I am a writer. I get to express myself externally. The fact that I would be booted out of certain Chassidishe communities for publishing some of the stuff that I publish has a lot more to do with the bonehead people of those communities than it has to do with G-d. It has a lot more to do with maintaining the hegemonic structures of certain societies than it has to do with what G-d actually wants from me, or from any of us. If those people (the ones who’d kick me out) actually cared about maintaining environments of kedusha rather than just maintaining their existing power structures, they’d behave with kedusha.

Human intellects, though capable of solving unheard-of mathematical theorems and though capable of memorizing entire tractates of Talmud, are extremely limited. There is G-d, and there are people, and there is no way around that. G-dly people don’t always look G-dly. Religious people definitely do not always behave G-dly. That is a problem of humans. G-d’s not like, “Yeah! Act like an uncivil jerk! I approve!”

Simplistic as it sounds, I picked a path that seemed to honor women. I checked out quite a few Charedi and modern-Orthodox communities, and I observed the highest number of outspoken, highly-Torah-educated, empowered women inside Lubavitch. I mean in no way to diminish the accomplishments of women in other communities; they are formidable and certainly greater than my own. I just saw something, in terms of a vision of womanhood, that I identified with over here. I get that, and honor, that not every girl who grows up in the system feels respected or valued. But as a whole, there is something about teenage Lubavitch girls — their incredible fighting spirit — that made me want to raise one myself.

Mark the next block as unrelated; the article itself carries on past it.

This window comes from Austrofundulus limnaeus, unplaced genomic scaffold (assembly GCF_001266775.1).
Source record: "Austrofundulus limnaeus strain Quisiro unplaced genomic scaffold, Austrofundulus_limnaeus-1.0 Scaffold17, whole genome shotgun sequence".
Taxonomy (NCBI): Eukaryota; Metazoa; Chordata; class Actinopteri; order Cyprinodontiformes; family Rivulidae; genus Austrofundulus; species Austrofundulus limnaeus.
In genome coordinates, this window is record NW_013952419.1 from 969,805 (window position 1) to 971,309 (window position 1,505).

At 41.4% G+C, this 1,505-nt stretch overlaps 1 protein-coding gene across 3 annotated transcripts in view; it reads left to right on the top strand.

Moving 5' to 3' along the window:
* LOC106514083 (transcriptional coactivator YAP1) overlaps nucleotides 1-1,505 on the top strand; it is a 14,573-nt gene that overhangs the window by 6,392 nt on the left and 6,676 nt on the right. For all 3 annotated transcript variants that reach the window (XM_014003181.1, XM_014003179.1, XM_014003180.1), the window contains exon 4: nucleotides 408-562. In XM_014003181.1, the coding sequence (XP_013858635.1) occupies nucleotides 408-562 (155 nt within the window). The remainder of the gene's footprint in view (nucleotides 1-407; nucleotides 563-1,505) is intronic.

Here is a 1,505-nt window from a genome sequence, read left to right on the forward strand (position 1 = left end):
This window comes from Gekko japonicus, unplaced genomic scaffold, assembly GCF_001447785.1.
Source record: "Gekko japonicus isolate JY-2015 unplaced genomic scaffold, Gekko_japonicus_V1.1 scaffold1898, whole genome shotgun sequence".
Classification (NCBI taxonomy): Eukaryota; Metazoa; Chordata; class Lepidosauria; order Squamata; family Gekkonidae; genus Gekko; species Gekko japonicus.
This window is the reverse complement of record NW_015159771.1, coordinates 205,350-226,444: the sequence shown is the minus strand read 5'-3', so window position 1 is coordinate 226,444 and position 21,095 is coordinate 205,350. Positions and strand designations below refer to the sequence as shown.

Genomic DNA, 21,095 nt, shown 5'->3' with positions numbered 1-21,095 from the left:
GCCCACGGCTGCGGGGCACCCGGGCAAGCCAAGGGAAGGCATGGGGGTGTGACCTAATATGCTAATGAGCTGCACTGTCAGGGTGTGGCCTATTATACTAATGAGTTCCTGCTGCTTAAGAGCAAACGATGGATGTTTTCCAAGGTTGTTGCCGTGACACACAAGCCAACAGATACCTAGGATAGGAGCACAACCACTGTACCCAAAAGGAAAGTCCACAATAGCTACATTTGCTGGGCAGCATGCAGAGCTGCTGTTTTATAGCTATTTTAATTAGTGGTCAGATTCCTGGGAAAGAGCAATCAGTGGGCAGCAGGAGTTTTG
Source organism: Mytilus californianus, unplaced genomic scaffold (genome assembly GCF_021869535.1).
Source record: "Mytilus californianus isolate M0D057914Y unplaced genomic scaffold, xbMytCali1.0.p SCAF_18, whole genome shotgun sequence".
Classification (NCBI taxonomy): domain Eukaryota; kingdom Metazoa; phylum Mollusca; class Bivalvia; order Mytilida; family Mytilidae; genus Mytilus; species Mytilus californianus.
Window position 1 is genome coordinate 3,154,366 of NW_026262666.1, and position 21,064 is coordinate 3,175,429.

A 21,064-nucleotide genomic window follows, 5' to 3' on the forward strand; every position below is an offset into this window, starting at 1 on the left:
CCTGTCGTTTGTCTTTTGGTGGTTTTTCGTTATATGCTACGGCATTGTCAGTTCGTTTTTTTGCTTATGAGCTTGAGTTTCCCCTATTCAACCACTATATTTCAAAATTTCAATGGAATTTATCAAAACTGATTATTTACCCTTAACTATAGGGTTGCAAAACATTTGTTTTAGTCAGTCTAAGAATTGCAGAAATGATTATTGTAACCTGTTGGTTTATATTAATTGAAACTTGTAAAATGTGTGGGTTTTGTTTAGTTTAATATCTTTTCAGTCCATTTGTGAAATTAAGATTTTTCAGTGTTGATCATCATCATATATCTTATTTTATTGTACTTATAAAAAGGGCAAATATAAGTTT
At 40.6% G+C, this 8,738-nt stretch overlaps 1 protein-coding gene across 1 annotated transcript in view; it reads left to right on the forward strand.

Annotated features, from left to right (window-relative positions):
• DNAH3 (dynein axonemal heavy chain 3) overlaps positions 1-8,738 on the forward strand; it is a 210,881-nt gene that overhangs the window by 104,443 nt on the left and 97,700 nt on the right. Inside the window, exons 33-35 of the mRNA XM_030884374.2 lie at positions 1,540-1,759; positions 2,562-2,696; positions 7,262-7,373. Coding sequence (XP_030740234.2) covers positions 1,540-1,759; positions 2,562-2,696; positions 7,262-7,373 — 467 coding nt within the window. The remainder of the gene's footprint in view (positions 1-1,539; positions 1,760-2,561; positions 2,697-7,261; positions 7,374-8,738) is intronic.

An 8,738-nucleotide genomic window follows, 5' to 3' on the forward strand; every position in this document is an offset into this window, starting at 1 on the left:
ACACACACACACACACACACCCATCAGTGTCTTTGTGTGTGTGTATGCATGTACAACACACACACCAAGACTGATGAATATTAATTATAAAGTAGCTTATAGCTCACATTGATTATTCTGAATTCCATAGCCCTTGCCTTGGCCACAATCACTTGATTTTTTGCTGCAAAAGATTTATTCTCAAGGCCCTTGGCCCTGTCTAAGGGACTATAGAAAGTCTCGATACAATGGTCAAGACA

I get that I am a loudmouth who chose this path as an adult with a serious background in feminism, so I am different from many women who grew up in here. I get that I am not that sensitive to public opinion, and that I have no family ties to protect. I still think I am entitled to my experiences and perspective. I have being jaded and worldly going for me.

I’m hoping to raise daughters here. I hope that I can raise them to live with dignity. I hope that they will understand that Torah is always brilliant, but people are sometimes stupid. I hope they will get, from the very beginning of childhood, that G-d is perfect but society is whack, so we pay attention to G-d and see people as, well, just people. I hope that they will grow up to be kind, but also not to take any sort of abuse. That’s what G-d wants from us: To be kind to others, and to have self-respect. The rest is commentary.

Photo by melanie cook/Flickr.